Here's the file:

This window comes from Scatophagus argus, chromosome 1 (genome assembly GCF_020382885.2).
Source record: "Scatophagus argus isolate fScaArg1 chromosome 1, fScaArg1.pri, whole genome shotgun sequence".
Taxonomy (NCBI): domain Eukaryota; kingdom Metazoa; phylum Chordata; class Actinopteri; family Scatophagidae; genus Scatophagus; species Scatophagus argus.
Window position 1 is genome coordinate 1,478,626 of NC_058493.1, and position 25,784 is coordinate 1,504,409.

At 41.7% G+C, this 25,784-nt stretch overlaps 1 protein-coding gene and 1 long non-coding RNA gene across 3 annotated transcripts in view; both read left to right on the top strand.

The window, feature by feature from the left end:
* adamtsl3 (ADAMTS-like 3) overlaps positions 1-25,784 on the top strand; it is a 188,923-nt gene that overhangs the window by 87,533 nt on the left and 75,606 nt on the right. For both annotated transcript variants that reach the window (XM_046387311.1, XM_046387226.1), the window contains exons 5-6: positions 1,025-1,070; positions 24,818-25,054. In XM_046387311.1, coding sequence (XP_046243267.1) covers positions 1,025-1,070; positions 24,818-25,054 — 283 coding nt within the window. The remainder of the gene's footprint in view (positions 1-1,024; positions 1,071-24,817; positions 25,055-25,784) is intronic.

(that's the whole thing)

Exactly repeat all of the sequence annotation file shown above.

This window comes from Scatophagus argus, chromosome 1 (genome assembly GCF_020382885.2).
Source record: "Scatophagus argus isolate fScaArg1 chromosome 1, fScaArg1.pri, whole genome shotgun sequence".
Taxonomy (NCBI): domain Eukaryota; kingdom Metazoa; phylum Chordata; class Actinopteri; family Scatophagidae; genus Scatophagus; species Scatophagus argus.
Window position 1 is genome coordinate 1,478,626 of NC_058493.1, and position 25,784 is coordinate 1,504,409.

At 41.7% G+C, this 25,784-nt stretch overlaps 1 protein-coding gene and 1 long non-coding RNA gene across 3 annotated transcripts in view; both read left to right on the top strand.

The window, feature by feature from the left end:
* adamtsl3 (ADAMTS-like 3) overlaps positions 1-25,784 on the top strand; it is a 188,923-nt gene that overhangs the window by 87,533 nt on the left and 75,606 nt on the right. For both annotated transcript variants that reach the window (XM_046387311.1, XM_046387226.1), the window contains exons 5-6: positions 1,025-1,070; positions 24,818-25,054. In XM_046387311.1, coding sequence (XP_046243267.1) covers positions 1,025-1,070; positions 24,818-25,054 — 283 coding nt within the window. The remainder of the gene's footprint in view (positions 1-1,024; positions 1,071-24,817; positions 25,055-25,784) is intronic.